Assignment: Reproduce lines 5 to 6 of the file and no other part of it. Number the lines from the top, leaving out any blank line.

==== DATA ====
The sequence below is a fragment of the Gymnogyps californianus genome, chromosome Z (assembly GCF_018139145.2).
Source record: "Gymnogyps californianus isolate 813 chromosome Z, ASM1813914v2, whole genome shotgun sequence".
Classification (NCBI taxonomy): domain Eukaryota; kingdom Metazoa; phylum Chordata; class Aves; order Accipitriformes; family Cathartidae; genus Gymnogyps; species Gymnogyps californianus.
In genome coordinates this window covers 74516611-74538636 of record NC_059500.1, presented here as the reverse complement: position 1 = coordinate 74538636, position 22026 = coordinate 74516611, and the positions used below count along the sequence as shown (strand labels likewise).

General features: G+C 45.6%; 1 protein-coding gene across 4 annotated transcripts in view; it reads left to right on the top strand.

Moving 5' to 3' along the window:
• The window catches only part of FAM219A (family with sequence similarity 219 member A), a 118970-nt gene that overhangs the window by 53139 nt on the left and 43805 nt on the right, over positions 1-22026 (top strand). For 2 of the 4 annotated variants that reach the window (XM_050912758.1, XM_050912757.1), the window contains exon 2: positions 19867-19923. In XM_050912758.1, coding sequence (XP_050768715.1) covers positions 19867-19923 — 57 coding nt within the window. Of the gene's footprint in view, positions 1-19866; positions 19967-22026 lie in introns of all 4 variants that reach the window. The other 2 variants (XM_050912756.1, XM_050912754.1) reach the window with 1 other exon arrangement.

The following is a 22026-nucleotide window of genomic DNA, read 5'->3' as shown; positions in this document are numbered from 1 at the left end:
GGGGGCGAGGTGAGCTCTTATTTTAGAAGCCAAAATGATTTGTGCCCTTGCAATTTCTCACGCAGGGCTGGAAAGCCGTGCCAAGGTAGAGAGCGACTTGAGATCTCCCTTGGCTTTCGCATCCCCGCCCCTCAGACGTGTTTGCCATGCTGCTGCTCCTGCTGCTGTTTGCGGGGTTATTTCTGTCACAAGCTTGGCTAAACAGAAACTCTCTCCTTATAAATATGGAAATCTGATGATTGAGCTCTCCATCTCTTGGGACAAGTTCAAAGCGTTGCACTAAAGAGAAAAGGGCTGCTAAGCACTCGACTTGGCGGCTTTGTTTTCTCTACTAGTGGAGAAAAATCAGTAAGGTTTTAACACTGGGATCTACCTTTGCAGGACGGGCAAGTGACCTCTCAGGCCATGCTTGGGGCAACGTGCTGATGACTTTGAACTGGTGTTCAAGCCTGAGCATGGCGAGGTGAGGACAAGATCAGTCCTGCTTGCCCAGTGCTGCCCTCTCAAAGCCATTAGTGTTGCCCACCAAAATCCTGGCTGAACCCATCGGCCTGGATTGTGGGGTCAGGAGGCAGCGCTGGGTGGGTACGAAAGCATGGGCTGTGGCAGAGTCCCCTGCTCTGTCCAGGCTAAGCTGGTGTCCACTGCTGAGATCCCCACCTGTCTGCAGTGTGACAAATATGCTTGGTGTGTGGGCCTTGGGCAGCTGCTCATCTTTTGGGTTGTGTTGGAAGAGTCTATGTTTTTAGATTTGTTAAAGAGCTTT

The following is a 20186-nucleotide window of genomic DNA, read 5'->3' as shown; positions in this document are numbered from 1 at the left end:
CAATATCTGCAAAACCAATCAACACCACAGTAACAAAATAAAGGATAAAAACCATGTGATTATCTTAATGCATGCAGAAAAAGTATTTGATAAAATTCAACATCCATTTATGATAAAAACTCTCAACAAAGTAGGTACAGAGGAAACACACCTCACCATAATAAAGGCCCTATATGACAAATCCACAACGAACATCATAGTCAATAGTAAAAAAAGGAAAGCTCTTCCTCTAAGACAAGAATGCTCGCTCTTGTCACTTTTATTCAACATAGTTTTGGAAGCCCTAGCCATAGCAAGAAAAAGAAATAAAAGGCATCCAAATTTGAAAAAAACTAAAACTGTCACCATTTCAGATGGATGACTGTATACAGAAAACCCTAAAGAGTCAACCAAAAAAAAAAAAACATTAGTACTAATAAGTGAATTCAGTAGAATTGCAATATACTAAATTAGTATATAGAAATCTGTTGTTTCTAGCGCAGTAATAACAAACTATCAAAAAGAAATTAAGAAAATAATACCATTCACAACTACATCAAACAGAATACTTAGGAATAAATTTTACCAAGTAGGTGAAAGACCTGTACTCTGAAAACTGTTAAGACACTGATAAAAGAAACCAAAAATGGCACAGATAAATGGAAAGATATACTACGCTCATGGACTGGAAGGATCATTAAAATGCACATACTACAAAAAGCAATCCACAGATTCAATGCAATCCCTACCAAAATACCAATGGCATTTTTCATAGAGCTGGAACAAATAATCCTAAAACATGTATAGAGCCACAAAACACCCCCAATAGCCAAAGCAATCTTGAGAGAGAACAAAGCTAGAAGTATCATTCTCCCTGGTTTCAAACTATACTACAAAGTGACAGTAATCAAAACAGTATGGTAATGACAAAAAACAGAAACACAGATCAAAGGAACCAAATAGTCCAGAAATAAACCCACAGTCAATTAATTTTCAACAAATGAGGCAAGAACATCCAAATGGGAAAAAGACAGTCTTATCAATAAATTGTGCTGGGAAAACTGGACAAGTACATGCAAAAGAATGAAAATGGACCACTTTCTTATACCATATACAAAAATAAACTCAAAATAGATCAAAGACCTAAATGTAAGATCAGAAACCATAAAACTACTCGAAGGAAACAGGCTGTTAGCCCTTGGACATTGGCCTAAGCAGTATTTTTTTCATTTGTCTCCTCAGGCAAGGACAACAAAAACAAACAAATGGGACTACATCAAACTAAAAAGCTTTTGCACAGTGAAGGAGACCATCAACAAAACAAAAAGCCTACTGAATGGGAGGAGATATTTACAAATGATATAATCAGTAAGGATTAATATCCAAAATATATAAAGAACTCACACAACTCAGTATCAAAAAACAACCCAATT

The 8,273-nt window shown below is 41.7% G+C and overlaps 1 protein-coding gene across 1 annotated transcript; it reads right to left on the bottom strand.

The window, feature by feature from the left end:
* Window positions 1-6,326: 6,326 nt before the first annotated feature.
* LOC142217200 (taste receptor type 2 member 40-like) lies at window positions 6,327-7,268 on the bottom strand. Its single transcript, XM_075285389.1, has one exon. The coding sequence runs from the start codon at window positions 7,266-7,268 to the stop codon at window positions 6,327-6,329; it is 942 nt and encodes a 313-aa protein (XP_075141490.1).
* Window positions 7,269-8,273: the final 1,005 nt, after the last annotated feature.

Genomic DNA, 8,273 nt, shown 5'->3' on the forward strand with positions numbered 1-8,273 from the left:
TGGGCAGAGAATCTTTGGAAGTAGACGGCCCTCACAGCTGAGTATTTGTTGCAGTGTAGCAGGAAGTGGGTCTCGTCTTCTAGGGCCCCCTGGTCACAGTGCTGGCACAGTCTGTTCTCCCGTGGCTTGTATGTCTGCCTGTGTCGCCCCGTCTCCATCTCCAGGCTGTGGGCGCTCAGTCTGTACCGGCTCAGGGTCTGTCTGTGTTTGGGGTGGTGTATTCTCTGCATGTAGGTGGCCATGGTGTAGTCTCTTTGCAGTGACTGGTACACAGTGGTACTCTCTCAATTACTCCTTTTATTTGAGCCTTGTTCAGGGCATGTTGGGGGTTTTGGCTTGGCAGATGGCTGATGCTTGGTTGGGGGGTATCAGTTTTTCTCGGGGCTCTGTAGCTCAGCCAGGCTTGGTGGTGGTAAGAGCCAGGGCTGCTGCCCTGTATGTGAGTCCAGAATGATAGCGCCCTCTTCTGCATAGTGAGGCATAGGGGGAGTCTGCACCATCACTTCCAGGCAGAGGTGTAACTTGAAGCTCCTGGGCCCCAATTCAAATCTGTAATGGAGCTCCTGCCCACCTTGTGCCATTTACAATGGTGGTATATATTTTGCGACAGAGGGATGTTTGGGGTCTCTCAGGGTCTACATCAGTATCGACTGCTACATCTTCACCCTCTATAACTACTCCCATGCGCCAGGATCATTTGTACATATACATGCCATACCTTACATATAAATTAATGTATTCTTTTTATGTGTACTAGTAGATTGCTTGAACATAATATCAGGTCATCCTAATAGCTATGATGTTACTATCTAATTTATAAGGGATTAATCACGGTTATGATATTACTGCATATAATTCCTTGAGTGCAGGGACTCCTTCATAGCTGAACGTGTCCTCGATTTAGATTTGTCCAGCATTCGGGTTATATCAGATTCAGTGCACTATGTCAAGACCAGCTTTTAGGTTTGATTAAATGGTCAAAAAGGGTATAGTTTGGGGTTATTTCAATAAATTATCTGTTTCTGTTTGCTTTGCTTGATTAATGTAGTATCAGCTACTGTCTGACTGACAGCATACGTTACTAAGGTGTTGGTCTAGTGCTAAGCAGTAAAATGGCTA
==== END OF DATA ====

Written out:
General features: G+C 45.6%; 1 protein-coding gene across 4 annotated transcripts in view; it reads left to right on the top strand.

Moving 5' to 3' along the window: